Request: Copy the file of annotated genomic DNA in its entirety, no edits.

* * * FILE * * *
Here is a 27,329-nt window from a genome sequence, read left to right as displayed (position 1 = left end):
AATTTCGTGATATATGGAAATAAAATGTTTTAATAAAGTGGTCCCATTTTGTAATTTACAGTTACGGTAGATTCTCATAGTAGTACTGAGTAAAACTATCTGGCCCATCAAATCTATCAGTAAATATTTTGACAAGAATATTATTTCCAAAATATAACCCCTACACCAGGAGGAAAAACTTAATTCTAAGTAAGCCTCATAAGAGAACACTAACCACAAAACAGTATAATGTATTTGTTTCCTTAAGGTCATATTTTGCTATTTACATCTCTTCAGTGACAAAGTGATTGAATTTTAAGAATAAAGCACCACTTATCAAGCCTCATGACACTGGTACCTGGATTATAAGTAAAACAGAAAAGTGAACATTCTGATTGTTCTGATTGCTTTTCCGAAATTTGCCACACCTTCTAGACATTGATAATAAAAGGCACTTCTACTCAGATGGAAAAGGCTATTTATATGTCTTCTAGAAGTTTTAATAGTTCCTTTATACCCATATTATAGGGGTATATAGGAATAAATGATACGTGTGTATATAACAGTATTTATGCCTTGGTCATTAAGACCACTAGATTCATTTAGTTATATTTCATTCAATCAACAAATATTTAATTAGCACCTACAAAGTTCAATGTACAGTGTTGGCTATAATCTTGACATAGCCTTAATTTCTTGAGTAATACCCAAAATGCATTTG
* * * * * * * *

Here is a 27,329-nt window from a genome sequence, read left to right as displayed (position 1 = left end):
AATTTCGTGATATATGGAAATAAAATGTTTTAATAAAGTGGTCCCATTTTGTAATTTACAGTTACGGTAGATTCTCATAGTAGTACTGAGTAAAACTATCTGGCCCATCAAATCTATCAGTAAATATTTTGACAAGAATATTATTTCCAAAATATAACCCCTACACCAGGAGGAAAAACTTAATTCTAAGTAAGCCTCATAAGAGAACACTAACCACAAAACAGTATAATGTATTTGTTTCCTTAAGGTCATATTTTGCTATTTACATCTCTTCAGTGACAAAGTGATTGAATTTTAAGAATAAAGCACCACTTATCAAGCCTCATGACACTGGTACCTGGATTATAAGTAAAACAGAAAAGTGAACATTCTGATTGTTCTGATTGCTTTTCCGAAATTTGCCACACCTTCTAGACATTGATAATAAAAGGCACTTCTACTCAGATGGAAAAGGCTATTTATATGTCTTCTAGAAGTTTTAATAGTTCCTTTATACCCATATTATAGGGGTATATAGGAATAAATGATACGTGTGTATATAACAGTATTTATGCCTTGGTCATTAAGACCACTAGATTCATTTAGTTATATTTCATTCAATCAACAAATATTTAATTAGCACCTACAAAGTTCAATGTACAGTGTTGGCTATAATCTTGACATAGCCTTAATTTCTTGAGTAATACCCAAAATGCATTTG